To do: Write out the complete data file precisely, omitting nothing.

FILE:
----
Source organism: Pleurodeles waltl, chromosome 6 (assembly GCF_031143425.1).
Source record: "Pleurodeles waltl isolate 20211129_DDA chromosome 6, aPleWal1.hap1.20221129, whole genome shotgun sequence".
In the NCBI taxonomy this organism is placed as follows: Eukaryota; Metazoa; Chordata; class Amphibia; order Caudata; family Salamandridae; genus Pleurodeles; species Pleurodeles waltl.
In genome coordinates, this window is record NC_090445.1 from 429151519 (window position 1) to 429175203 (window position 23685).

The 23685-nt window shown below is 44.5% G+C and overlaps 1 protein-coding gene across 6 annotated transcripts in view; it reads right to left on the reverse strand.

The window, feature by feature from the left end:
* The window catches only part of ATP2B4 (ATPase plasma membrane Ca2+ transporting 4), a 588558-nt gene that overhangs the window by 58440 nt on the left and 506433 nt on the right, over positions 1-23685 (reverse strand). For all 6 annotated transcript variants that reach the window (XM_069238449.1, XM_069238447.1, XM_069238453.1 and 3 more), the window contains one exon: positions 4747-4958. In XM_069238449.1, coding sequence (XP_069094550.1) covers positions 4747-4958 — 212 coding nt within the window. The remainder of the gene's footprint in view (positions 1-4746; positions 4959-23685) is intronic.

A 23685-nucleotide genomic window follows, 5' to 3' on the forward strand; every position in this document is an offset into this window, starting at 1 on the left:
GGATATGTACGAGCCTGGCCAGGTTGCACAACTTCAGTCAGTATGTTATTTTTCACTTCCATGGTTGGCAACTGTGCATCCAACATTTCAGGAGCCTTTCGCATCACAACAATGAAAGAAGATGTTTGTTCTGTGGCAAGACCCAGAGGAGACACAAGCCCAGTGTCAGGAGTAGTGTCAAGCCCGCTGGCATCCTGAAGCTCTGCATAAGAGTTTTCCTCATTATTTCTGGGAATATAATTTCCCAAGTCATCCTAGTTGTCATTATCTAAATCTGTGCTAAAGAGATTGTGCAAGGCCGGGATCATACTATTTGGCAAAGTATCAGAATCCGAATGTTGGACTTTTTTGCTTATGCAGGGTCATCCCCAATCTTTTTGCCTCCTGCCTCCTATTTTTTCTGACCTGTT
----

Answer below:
Source organism: Pleurodeles waltl, chromosome 6 (assembly GCF_031143425.1).
Source record: "Pleurodeles waltl isolate 20211129_DDA chromosome 6, aPleWal1.hap1.20221129, whole genome shotgun sequence".
In the NCBI taxonomy this organism is placed as follows: Eukaryota; Metazoa; Chordata; class Amphibia; order Caudata; family Salamandridae; genus Pleurodeles; species Pleurodeles waltl.
In genome coordinates, this window is record NC_090445.1 from 429151519 (window position 1) to 429175203 (window position 23685).

The 23685-nt window shown below is 44.5% G+C and overlaps 1 protein-coding gene across 6 annotated transcripts in view; it reads right to left on the reverse strand.

The window, feature by feature from the left end:
* The window catches only part of ATP2B4 (ATPase plasma membrane Ca2+ transporting 4), a 588558-nt gene that overhangs the window by 58440 nt on the left and 506433 nt on the right, over positions 1-23685 (reverse strand). For all 6 annotated transcript variants that reach the window (XM_069238449.1, XM_069238447.1, XM_069238453.1 and 3 more), the window contains one exon: positions 4747-4958. In XM_069238449.1, coding sequence (XP_069094550.1) covers positions 4747-4958 — 212 coding nt within the window. The remainder of the gene's footprint in view (positions 1-4746; positions 4959-23685) is intronic.

A 23685-nucleotide genomic window follows, 5' to 3' on the forward strand; every position in this document is an offset into this window, starting at 1 on the left:
GGATATGTACGAGCCTGGCCAGGTTGCACAACTTCAGTCAGTATGTTATTTTTCACTTCCATGGTTGGCAACTGTGCATCCAACATTTCAGGAGCCTTTCGCATCACAACAATGAAAGAAGATGTTTGTTCTGTGGCAAGACCCAGAGGAGACACAAGCCCAGTGTCAGGAGTAGTGTCAAGCCCGCTGGCATCCTGAAGCTCTGCATAAGAGTTTTCCTCATTATTTCTGGGAATATAATTTCCCAAGTCATCCTAGTTGTCATTATCTAAATCTGTGCTAAAGAGATTGTGCAAGGCCGGGATCATACTATTTGGCAAAGTATCAGAATCCGAATGTTGGACTTTTTTGCTTATGCAGGGTCATCCCCAATCTTTTTGCCTCCTGCCTCCTATTTTTTCTGACCTGTT